It’s the (User-Focused) Strategy that Counts!

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To paraphrase a famous expression, “It’s the Strategy, Stupid!”

Recently Greg Satell, Publisher of Digital Tonto, reminded me of the difference that two companies used to accomplish a vision, with two different strategies and very different outcomes.   In “Anyone Can Have A Vision”, he compares the strategies of two visionary entrepreneurs committed to shifting the world from fossil fuels to renewables, and deciding to create enterprises focused on bringing electric cars to the masses.  Yes, one of them is Elon Musk and Tesla. 

The other, Shai Agassi, committed to this compelling vision in 2007 by forming a company called “Better Place”, focused immediately on producing the car for the masses. With a focus on the technology, he envisioned that the car, at least at the beginning, would have a very heavy battery and need to be recharged for drivers traveling long distances. Drawing on the model for gas-powered vehicles – where drivers stop in on stations to fill up when power was running low, the company focused on battery switching stations that would remove and install a new battery when power was running low.  The company went public and tested the initial model in places like Hawaii, Ireland and Israel, where the distances were relatively small and only one or two “charges” would be needed. Renault Fluence Z.E.  created the electric car to hold the batteries .  At its peak in 2012, there were 21 operational battery-swap stations open to the public in Israel. Better Place filed for bankruptcy in May 2013.

Musk adopted a different strategy – focusing on the user. He did not attempt to immediately build a car for the masses; instead he used the “adoption of innovations” approach and focused on early adopters: Silicon Valley celebrities and millionaires who wouldn’t rely on the car for everyday use, choosing to use it as their second car which they could show off to their friends and neighbors. That gave Musk the opportunity to learn how to manufacture cars efficiently and effectively, with the goal of producing cars for the masses in the future.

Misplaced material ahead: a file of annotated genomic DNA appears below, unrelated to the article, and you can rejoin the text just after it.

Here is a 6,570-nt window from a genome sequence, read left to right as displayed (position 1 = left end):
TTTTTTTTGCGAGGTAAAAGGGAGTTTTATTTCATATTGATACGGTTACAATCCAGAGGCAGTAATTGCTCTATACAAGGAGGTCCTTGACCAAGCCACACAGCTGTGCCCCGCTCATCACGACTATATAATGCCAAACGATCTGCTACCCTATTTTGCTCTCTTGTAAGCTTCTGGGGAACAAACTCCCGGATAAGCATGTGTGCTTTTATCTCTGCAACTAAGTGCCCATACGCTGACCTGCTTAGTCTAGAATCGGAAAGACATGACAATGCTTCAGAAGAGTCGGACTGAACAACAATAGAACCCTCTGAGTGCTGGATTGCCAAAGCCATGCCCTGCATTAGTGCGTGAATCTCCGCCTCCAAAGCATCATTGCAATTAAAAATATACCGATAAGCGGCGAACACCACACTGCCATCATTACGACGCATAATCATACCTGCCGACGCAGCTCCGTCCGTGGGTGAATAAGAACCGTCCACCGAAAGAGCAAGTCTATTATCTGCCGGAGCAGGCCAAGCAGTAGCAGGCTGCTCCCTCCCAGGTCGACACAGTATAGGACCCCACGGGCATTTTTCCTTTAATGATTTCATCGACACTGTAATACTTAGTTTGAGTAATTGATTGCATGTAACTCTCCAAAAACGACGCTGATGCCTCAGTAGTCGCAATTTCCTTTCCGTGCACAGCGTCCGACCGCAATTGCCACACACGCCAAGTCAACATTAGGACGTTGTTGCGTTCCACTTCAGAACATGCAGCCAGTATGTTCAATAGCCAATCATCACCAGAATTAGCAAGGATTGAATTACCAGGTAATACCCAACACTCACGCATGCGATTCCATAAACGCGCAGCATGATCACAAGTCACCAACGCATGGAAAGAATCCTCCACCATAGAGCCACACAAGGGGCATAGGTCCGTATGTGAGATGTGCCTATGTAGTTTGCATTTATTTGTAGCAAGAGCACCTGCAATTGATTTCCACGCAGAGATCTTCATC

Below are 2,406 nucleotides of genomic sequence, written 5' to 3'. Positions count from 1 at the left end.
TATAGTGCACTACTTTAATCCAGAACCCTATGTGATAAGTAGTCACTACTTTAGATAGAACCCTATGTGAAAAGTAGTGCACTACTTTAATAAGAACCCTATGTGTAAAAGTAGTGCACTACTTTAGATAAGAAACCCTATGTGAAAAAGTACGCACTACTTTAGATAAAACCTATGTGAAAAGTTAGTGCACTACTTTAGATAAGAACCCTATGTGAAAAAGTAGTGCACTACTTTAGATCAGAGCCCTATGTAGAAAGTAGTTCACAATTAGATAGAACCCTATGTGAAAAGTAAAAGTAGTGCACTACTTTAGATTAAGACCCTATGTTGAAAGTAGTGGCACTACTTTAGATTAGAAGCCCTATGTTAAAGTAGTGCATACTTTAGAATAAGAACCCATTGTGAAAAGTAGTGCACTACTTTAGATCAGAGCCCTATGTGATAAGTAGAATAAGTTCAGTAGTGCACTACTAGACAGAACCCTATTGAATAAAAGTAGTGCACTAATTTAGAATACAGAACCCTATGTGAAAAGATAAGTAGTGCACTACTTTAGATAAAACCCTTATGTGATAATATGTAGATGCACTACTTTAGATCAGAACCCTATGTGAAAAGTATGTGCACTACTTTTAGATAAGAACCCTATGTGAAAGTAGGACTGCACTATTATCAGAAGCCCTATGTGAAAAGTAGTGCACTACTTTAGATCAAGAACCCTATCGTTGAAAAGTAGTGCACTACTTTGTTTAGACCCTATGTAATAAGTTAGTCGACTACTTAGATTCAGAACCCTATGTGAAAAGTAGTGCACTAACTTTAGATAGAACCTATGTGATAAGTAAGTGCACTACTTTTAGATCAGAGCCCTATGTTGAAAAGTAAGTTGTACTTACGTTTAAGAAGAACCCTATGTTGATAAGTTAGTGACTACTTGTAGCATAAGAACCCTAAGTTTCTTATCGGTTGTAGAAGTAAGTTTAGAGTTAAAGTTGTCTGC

Musk focused on building competence in designing and delivering cars that buyers would want and could afford – and succeeded. In contrast, Agassi focused on battery switching, leaving him with only one automobile supplier – which provided only the “shell-of-a-car” running on someone else’s battery!

There are many ventures that teach us similar lessons. Webvan was one of the first delivery services for home goods. Despite raising a lot of money and hiring an experienced leadership team, it failed within a year, because it spent its money on distribution system warehouses, with a poorly designed scheduling system that made many deliveries unprofitable. Since then food and other home delivery services (e.g., Fresh Direct, Peapod, etc.) have learned the importance of smart user-friendly scheduling slots with profitability.

So before you launch your technology driven service, make sure you’re meeting customers’ immediate and long-term needs, profitably.  Use a “pre-mortem” to challenge your assumptions!